This unique table highlights the solid red elm color and grain patterns used in the tabletop (bookmatched), aprons, and hand-shaped slat shelf. Diamond-shaped tanoak legs are joined to the elm aprons and lower tanoak stretchers using hand-fitted 3/8″ mortise and tenon joinery glued with West System “G Flex” epoxy providing strong and durable joints. Smaller than the other Trillium tables in my unique line, this “mini” measures about 15″ wide and deep by 24″ tall; the slat shelf is approximately 5″ above the floor level. I attempt to use primarily wood species native or naturalized to the Pacific Northwest. The tanoak used for legs and lower stretchers is a native, though I dyed it to provide contrast to the lighter colored elm. I chose tanoak because the slab lumber I bought had very tight/straight grain (meaning it is strong) making it a good choice for the structual pieces of the table (legs and stretchers). The tanoak legs project through and are level with the tabletop adding a bit of design complexity and interest for both the viewer and me, the maker. The red elm was imported to Eugene Oregon during early development of the city and used in curbside and roadway median plantings. The elm plantings succumbed to Dutch elm disease, so one of my lumber suppliers salvaged and processed a number of those trees. The tabletop is affixed to the aprons using slotted steel clips and screws (the only metal used in this piece); the slotted clips allow for seasonal wood movement experienced by all pieces made from solid wood.
Elm shelf slats are about a half-inch thick and are bandsawn to my hand-drawn pattern, not perfect like a computer might shape them, but they are mine. After roughing-out each slat on the bandsaw, I hand shape the final curves using a very fine spokeshave and “hand stitched” french rasps until satisfied with the end result. Each slat is individually affixed to the lower stretchers using specially shaped “Miller Mini-X” dowels that are glued in through the slat into the lower stretchers. I used walnut dowels in this instance to complement and enhance the appearance of the elm shelf slats. Each dowel is flush-cut using a fine, kerf-free Japanese saw blade and then flush pared with a very sharp chisel.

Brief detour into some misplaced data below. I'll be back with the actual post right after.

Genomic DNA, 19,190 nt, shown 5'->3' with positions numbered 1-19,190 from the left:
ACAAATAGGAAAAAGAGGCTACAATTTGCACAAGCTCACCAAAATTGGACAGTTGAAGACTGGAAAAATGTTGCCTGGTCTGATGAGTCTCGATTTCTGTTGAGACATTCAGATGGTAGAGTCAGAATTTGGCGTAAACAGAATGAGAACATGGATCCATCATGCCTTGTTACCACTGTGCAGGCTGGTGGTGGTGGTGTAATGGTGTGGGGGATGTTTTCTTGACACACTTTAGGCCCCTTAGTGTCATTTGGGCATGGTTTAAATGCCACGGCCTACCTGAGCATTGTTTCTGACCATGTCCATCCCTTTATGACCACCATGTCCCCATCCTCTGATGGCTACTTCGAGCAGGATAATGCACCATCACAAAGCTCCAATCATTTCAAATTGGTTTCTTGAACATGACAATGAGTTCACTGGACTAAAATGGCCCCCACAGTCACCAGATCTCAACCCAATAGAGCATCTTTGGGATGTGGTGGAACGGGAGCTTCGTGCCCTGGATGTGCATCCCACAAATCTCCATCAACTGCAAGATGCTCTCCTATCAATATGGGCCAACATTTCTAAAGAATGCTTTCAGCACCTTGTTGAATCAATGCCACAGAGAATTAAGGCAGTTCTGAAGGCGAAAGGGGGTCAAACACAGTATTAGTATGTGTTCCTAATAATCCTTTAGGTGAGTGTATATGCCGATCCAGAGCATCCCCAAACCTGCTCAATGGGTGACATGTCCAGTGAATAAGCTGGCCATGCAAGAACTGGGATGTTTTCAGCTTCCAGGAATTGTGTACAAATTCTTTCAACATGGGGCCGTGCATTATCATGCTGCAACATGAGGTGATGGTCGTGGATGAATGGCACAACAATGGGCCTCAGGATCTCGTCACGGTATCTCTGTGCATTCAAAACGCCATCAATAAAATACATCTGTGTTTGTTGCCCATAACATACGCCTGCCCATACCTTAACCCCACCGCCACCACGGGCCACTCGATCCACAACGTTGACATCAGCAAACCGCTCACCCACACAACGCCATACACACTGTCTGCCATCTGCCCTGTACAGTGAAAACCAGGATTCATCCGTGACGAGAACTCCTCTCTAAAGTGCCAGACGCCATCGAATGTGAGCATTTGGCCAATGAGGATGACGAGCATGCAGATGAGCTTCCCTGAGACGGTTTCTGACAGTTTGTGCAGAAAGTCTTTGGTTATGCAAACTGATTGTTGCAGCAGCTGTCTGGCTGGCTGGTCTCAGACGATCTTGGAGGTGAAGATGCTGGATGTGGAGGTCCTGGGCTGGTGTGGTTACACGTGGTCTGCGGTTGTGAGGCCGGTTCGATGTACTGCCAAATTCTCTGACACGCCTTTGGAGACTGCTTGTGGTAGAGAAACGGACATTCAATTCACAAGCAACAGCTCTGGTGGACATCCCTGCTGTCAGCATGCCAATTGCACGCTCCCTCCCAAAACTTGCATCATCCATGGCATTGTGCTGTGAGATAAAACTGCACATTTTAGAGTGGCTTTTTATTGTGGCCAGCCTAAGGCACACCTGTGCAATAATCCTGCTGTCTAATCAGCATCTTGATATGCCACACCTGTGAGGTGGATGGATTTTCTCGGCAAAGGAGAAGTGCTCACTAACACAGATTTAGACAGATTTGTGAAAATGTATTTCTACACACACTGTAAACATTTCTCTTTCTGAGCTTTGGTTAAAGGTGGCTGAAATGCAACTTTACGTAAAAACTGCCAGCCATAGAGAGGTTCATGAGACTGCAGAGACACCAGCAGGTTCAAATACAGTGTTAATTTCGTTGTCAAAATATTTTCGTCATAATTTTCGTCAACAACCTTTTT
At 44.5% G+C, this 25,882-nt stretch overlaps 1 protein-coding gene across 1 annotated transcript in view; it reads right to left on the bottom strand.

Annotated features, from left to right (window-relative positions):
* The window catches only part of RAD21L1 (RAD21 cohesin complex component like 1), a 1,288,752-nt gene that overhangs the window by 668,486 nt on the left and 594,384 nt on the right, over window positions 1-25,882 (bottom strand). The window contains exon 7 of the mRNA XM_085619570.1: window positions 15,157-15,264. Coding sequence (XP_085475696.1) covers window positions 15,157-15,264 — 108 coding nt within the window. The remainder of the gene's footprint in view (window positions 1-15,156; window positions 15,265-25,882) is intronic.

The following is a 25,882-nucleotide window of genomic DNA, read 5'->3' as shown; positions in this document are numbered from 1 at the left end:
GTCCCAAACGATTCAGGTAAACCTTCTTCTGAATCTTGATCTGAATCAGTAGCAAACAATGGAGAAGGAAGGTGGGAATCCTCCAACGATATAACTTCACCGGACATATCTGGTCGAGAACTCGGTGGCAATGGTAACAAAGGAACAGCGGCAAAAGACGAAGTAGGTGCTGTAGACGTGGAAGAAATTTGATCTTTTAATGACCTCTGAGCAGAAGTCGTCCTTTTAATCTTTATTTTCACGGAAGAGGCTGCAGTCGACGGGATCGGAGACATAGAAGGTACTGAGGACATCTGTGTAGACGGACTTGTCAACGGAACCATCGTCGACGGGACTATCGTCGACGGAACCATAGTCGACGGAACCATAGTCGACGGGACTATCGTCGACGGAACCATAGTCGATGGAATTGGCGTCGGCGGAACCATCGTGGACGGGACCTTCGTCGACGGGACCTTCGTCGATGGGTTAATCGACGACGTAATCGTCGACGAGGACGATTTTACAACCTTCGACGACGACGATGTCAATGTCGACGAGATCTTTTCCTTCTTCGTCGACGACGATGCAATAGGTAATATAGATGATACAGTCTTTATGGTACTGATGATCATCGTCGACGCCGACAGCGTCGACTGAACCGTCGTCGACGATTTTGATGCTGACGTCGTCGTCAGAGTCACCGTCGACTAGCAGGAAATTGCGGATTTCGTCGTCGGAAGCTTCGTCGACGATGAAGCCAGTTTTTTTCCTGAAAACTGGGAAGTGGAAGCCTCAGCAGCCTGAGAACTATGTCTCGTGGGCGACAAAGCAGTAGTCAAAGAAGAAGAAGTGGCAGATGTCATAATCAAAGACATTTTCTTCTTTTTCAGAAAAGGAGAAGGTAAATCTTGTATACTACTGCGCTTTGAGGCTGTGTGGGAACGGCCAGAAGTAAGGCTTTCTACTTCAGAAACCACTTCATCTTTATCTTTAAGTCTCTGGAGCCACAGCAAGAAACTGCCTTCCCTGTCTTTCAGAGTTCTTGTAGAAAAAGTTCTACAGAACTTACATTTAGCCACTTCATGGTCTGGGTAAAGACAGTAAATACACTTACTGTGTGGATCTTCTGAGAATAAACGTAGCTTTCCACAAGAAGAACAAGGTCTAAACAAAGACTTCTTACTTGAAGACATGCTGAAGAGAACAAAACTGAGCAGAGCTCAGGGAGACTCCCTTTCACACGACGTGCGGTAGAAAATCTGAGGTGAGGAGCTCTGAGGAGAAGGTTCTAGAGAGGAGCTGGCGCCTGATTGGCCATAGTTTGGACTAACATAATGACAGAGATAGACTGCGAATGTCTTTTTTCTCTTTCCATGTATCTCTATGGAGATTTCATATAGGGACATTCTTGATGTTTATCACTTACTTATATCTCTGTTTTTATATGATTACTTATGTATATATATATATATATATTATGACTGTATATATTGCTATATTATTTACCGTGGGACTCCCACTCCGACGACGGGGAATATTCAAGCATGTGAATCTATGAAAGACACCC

The piece is finished with four hand-rubbed coats of Maloof oil/poly mix then topped with 2-6 coats of Minwax quick dry polyurethane for protection. Though the surfaces are quite durable, placing a hot object directly on the tabletop or shelf will cause a “ring” because of the oil finish used in the initial coats. The polyurethane will provide protection from the occasional spill of water, wine, soda, etc. allowing for simple cleanup with a damp cloth or sponge.
This particular piece has been exhibited at several shows, so I also polished it with Clapham’s beeswax polish; any commonly available furniture polish will keep it looking like new for years. Treating this finely crafted piece with care and respect deserved by fine furniture, I anticipate that more than one generation will enjoy displaying it in their home or office.
Retail price listed includes Domestic US shipping; for other locations, please inquire before placing an order.